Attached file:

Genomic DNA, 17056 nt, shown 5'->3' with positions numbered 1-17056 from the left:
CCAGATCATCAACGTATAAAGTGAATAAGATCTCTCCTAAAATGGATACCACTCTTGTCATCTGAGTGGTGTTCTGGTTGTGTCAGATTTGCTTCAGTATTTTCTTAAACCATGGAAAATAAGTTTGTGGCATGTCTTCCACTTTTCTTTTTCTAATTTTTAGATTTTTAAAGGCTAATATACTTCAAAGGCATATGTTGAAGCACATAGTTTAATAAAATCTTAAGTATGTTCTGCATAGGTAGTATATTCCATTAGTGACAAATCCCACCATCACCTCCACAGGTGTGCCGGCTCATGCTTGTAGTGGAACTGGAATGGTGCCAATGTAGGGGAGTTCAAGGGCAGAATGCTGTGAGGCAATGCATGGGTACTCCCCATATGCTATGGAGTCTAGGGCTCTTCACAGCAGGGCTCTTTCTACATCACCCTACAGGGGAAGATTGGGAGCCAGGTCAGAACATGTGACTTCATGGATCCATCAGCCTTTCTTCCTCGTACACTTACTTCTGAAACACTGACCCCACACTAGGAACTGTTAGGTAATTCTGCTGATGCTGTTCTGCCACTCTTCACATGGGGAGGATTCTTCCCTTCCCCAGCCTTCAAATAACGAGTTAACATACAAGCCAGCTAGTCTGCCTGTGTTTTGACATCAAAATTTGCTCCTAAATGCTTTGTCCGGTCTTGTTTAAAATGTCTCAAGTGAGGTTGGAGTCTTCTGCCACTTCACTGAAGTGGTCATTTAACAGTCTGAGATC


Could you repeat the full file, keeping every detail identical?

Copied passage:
Genomic DNA, 17056 nt, shown 5'->3' with positions numbered 1-17056 from the left:
CCAGATCATCAACGTATAAAGTGAATAAGATCTCTCCTAAAATGGATACCACTCTTGTCATCTGAGTGGTGTTCTGGTTGTGTCAGATTTGCTTCAGTATTTTCTTAAACCATGGAAAATAAGTTTGTGGCATGTCTTCCACTTTTCTTTTTCTAATTTTTAGATTTTTAAAGGCTAATATACTTCAAAGGCATATGTTGAAGCACATAGTTTAATAAAATCTTAAGTATGTTCTGCATAGGTAGTATATTCCATTAGTGACAAATCCCACCATCACCTCCACAGGTGTGCCGGCTCATGCTTGTAGTGGAACTGGAATGGTGCCAATGTAGGGGAGTTCAAGGGCAGAATGCTGTGAGGCAATGCATGGGTACTCCCCATATGCTATGGAGTCTAGGGCTCTTCACAGCAGGGCTCTTTCTACATCACCCTACAGGGGAAGATTGGGAGCCAGGTCAGAACATGTGACTTCATGGATCCATCAGCCTTTCTTCCTCGTACACTTACTTCTGAAACACTGACCCCACACTAGGAACTGTTAGGTAATTCTGCTGATGCTGTTCTGCCACTCTTCACATGGGGAGGATTCTTCCCTTCCCCAGCCTTCAAATAACGAGTTAACATACAAGCCAGCTAGTCTGCCTGTGTTTTGACATCAAAATTTGCTCCTAAATGCTTTGTCCGGTCTTGTTTAAAATGTCTCAAGTGAGGTTGGAGTCTTCTGCCACTTCACTGAAGTGGTCATTTAACAGTCTGAGATC